The portable device 30 may be integrated in a center console 4, e.g., in front of a shifter 9, providing easy access to both the driver and the passenger. For example, the portable device 30 may be integrated in any one or more of the following locations: a glove box 6, a storage bin 7, and/or in any of the doors 8. These locations avoid cluttering other exposed, unobstructed surfaces and spaces in the vehicle while still allowing access to the display and controls of the portable device 30. The portable device 30 may also be integrated into a sun visor 12, which is relatively accessible while somewhat out of the way. For example, the sun visor may be flipped down to view the portable device 30 and flipped up to remove it from view.

As shown in FIG. 2, a typical way to integrate the portable media player 30 electronically into a vehicle media system 2 is by connecting the portable device 30 to an amplifier 5 that is part of the media system 2. The amplifier 5 may be electrically connected to a head unit 34 by a bus 49. In some examples, the bus 49 is a Media Oriented Systems Transport (MOST) bus. A MOST bus is a multimedia fiber-optic point-to-point network that may be implemented in a ring, star or daisy-chain topology over optical fibers. The MOST bus specifications define a physical (electrical and optical parameters) layer as well as an application layer, a network layer, and media access control address. The MOST bus provides an optical solution for automotive media networks such as video and audio. In some implementations, other buses may be used, such as a controller area network bus (CAN), which is a balanced (differential) 2-wire interface running over either a shielded twisted pair, un-shielded twisted Pair, or ribbon cable.

Referring to FIG. 3, a frame 20 for receiving a portable device 30 is integrated into the vehicle media system 2 by mounting the frame 20 in a slot 21 in the center console 2 and by electronically connecting the frame 20 to the head unit 34. In some implementations, the slot 21 is a slot that complies with DIN standards (Deutsches Institut für Normung e.V. (DIN; in English, the German Institute for Standardization)). DIN slots come in different DIN-sizes such as ½ Din, 1-DIN, 2-DIN AND 2.5-DIN sizes. The basic dimensions of a DIN slot are 7″×2″×10″. In some implementations, the frame 20 is below the head unit 34 and above an equalizer 24. In other implementations, the frame 20 may be physically integrated into the head unit 34.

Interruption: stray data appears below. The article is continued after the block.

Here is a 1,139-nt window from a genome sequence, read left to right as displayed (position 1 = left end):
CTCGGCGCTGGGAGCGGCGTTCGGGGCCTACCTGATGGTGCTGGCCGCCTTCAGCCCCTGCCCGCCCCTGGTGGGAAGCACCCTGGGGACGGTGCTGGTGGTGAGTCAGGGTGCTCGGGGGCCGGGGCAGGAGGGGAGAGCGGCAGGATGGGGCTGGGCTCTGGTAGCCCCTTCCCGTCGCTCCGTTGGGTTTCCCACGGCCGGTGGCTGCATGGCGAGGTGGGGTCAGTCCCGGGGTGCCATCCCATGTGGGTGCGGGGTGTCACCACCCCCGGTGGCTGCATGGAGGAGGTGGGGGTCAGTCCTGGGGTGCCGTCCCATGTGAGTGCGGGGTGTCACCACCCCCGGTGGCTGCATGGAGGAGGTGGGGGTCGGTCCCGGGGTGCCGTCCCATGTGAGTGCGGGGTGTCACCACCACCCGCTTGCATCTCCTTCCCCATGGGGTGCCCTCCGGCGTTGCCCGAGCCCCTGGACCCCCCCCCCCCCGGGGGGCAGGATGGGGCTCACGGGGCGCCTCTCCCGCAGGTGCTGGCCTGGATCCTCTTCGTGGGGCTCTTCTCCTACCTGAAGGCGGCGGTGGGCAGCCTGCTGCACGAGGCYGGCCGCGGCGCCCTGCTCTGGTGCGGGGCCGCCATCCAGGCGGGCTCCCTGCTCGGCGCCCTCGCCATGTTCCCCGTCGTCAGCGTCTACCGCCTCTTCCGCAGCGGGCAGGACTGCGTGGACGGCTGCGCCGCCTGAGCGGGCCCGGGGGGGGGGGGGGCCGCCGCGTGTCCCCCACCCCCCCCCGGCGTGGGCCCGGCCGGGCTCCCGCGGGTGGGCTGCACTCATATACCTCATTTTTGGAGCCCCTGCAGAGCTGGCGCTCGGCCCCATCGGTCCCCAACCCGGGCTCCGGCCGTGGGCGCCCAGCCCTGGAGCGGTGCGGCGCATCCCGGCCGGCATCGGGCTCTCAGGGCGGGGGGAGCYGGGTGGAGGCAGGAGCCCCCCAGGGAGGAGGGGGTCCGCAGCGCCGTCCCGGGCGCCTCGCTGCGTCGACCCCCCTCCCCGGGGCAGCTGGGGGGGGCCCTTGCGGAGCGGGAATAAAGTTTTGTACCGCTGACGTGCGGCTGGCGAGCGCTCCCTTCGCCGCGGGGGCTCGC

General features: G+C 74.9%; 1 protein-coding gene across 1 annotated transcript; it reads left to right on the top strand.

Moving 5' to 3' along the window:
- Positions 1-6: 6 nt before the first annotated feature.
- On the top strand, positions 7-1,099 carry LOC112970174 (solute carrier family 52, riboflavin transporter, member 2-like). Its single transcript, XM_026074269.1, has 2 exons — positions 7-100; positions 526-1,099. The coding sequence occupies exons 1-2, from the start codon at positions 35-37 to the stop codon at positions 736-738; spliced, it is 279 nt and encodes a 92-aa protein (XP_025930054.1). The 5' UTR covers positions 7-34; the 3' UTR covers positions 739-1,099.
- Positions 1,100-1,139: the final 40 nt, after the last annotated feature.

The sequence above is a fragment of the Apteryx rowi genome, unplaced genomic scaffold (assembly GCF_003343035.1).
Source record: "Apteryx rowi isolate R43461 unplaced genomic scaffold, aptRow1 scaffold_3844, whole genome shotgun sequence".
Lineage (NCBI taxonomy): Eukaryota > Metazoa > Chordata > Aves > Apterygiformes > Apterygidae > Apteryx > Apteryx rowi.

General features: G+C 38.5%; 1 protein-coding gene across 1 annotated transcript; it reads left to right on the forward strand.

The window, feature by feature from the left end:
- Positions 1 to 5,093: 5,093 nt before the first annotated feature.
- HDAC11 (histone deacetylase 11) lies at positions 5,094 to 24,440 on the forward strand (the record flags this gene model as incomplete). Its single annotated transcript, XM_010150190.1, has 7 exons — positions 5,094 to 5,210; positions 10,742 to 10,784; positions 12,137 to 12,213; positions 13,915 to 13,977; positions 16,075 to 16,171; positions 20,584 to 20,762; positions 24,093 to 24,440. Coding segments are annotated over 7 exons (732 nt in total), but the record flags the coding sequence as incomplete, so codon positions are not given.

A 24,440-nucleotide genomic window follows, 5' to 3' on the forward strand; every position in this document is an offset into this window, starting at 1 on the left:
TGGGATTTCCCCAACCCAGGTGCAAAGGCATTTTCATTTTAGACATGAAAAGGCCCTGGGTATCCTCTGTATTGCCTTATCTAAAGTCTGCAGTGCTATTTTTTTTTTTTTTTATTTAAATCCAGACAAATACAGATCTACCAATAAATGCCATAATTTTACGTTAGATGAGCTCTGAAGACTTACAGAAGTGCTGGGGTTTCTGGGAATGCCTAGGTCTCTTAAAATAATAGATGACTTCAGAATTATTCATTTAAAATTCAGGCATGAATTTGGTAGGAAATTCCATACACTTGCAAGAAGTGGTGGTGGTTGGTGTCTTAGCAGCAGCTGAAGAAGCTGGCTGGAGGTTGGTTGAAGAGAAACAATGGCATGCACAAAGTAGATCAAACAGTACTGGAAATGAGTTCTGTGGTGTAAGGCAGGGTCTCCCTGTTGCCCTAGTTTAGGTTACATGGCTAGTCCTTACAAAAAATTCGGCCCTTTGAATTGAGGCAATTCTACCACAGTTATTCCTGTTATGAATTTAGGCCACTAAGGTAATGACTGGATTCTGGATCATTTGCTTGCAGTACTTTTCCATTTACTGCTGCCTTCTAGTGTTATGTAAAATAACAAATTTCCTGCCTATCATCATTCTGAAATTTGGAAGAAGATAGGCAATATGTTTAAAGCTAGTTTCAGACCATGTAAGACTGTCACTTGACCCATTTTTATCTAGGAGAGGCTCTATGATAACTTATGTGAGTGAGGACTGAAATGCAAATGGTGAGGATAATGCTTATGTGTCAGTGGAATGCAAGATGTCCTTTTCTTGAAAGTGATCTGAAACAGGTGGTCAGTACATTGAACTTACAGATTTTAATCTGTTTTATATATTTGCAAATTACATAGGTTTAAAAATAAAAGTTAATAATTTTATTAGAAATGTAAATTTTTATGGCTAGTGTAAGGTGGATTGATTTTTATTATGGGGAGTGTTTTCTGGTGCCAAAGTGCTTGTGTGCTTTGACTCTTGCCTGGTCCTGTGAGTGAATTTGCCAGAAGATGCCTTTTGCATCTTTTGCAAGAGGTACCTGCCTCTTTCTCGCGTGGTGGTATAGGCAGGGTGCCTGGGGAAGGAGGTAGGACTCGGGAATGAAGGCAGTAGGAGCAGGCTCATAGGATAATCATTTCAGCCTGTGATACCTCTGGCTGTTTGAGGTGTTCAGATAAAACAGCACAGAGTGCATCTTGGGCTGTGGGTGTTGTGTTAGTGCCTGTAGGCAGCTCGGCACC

In some examples, some or all of the functional commands available to the user of the portable device 30 through interface controls of the portable device 30 are controlled instead through the head unit 34, and portable device messages that are visible to the user through the interface of the portable device 30 are displayed on a display incorporated into the head unit 34. For example, in a system compatible with the iPod® mobile digital device available from Apple, Inc. in Cupertino, Calif., the commands and messages may include: Customize main menu, Create multiple On-the-Go playlists, Adjust audiobook playback speed, Clicker playback through headphones, Rate songs, Shuffle songs or albums, Repeat one or all, Sound Check on or off, Equalizer settings, Backlight timer, Display contrast, Alarms on, off or silent, Sleep timer, Date and time, Display time in menu bar, Contacts sort and display by first or last names, and Clicker on or off. In some implementations, the head unit 34 incorporates circuitry or software that can encode, send, receive, and decode the commands and messages of the portable device. In some implementations, the commands and messages are displayed at the head unit 34.

In some examples, the hardware and software comply with the PlaysForSure® standard, for example, for purposes of integrating the portable device into the vehicle media system. The PlaysForSure® drivers may be located anywhere in the system including the amplifier 5 and the head unit 34.